- One D.O.A, One on the Way: A Novel (2010)
- Tell Me: 30 Stories (2002) Collection of short stories
- Why Did I Ever (2001) novel
- Subtraction (1991) novel
- Believe Them: Stories (1988)
- An Amateur’s Guide to the Night: Stories (1983)
- Oh! (1981) novel
- Days: Stories (1979)
by Bridget Gibson (SHS) 2004
(with additions from Jenny Watson, University of Southern Mississippi, daughter of Mary Robison)
Mary Cennamo Robison (pronounced robe-eh-son) is a writer who lived for ten years in Hattiesburg, Mississippi, while she was a professor at the University of Southern Mississippi. In 2004 she moved to Gainesville to teach at the University of Florida. She is known for novels and collections of short stories which include Days, Oh!, An Amateur’s Guide to the Night, Believe Them, Subtraction, Why Did I Ever, Tell Me, and One D.O.A, One on the Way. Many of her stories have been publi shed in The New Yorker. In the 1980’s, she was, according to Kirkus Review, one of the minimalists who helped set the tone for hip contemporary American fiction.
Born January 14, 1949, in Washington, D.C., Mary Robison is the daughter of Anthony Cennamo, a patent attorney, and F. Elizabeth (Cennamo) Reiss, a psychologist. Mary is the third oldest child but the oldest girl. Although her family lived in Washington when she was a very young child, Robison’s formative years were actually spent in Columbus, Ohio. The Cennamos had eight children before they divorced. After the divorce, Mary’s mother Elizabeth pursued and later earned a doctorate in psychology. She married Robert Reiss of Columbus, Ohio, a journalist for the Columbus Dispatch. Robison’s father Anthony also remarried and had two more children to his second wife. He died in 2000.
Mary Robison attended Ohio State University as an undergrad and there met Robert Watson, who became her first husband. Together they are the parents of two daughters. However, they divorced in their early twenties, and a few years later, Mary married Jim (James) Robison, also a writer. Mary divorced Jim in 1996, but kept Mary Robison as her already-established pen name.
After attending Ohio State as an undergrad, Robison was recruited by John Barth for graduate study at Johns Hopkins University, where she received a master’s in 1977. Also, in 1977, Robison’s first collection of short stories, Days, was published. It is a collection of short stories based on the aspects of everyday life. Soon after, Robison’s second work (her first novel) called Oh!, was released. She wrote the novel to make people laugh. Oh! is a novel about a family that struggles with alcoholism and drugs. The book later became a movie known as Twister. Robison’s third published work, another collection of short stories, was entitled An Amateur’s Guide to the Night. It was published in 1983. This second collection of short stories is made up of eleven short stories. Robison’s third collection of short stories is Believe Them, which was published in 1988, five years after the second collection of short stories. In 1991, Robison published her fifth book called Subtraction, a novel about a college professor named Paige Deveaux who is searching for her alcoholic husband (“Mary Robison,” Gale Literary Databases).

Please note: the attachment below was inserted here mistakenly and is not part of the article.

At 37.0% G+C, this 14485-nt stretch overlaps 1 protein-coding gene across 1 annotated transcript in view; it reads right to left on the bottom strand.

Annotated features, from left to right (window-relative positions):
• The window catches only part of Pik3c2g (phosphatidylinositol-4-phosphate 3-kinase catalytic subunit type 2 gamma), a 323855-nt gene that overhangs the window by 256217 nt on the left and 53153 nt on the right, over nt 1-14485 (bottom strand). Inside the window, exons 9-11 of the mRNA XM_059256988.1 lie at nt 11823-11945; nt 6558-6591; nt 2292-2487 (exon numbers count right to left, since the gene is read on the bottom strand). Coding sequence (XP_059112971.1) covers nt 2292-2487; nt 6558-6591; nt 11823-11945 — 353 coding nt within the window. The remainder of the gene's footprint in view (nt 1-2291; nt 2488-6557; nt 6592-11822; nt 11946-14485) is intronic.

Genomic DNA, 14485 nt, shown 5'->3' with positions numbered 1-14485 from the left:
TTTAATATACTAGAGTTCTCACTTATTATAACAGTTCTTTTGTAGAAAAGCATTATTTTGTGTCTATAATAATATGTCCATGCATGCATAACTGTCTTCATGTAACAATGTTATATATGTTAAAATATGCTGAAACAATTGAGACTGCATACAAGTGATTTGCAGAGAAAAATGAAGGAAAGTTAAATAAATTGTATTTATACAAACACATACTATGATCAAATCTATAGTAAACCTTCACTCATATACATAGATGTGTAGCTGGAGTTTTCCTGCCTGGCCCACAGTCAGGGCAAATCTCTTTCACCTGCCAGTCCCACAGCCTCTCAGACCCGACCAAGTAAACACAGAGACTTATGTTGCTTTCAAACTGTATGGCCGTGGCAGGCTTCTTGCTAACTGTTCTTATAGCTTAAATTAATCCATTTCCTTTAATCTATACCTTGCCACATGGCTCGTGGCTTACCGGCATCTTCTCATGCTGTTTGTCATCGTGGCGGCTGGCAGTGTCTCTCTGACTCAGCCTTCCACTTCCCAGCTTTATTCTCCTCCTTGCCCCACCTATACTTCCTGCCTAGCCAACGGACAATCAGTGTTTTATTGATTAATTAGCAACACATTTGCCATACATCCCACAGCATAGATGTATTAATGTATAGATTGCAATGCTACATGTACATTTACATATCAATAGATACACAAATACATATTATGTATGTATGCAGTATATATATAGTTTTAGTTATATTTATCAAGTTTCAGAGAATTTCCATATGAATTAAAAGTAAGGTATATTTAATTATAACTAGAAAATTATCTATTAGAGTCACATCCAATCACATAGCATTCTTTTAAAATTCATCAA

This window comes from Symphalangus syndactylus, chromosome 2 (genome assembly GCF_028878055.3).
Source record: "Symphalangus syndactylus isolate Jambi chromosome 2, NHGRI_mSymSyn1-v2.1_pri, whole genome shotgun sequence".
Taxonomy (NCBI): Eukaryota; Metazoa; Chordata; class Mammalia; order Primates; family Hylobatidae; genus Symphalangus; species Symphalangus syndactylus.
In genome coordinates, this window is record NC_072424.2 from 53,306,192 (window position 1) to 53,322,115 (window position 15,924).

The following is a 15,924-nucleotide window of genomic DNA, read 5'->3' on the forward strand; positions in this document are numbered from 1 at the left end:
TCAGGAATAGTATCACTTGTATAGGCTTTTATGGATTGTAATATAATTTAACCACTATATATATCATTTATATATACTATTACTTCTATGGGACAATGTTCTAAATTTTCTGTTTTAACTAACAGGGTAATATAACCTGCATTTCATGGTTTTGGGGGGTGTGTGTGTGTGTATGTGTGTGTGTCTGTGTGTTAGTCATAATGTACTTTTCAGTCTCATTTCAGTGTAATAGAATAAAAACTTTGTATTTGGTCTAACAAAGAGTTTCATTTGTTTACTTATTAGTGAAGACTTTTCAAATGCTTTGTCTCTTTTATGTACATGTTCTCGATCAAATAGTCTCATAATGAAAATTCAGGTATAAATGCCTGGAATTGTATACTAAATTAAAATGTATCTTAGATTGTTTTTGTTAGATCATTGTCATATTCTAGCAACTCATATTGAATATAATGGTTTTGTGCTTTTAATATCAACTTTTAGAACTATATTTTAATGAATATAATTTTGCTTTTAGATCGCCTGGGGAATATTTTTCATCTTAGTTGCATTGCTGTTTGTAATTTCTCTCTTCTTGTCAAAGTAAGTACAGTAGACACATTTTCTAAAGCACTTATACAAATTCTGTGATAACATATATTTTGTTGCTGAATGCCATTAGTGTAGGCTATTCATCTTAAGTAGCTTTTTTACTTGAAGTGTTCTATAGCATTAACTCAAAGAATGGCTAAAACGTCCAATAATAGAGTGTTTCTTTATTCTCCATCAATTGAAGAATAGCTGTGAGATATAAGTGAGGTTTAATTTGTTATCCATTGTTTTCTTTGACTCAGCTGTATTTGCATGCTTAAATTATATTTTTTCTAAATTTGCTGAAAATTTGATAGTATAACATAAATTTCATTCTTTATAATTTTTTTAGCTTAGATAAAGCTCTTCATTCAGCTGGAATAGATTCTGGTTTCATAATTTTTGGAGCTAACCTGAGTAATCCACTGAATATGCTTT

Robison did not publish another book for ten years. However, in 2001, Why Did I Ever, a novel narrated by the character Money Breton, was published to wide acclaim. The novel about a Southern writer who has been divorced three times was named a New York Times Notable Book and was a Los Angeles Times Book Prize winner. Donna Seamen, in a review for Booklist, describes Why Did I Ever as a “soliloquy on the absurdity of existence” which “hones fiction to a new and exhilarated measure of sharpness.”
In 2002, another collection of thirty short stories entitled Tell Me was published. Her most recent work, One D.O.A, One on the Way: A Novel, was published in 2010.
Mary Robison has been a screenwriter for Paramount Pictures in Hollywood. Some of the many awards that she has received are Fellowships from Yaddo Writers and Artists Colony in 1978 and 2000, Breadloaf Writers conference in 1979, PEN award in 1979, and a grant from the Guggenheim Foundation in 1980-81. She is included in a Granta Book of America. She was a winner of the Los Angeles Times Book Prize for Fiction and is frequent contributor for the New Yorker.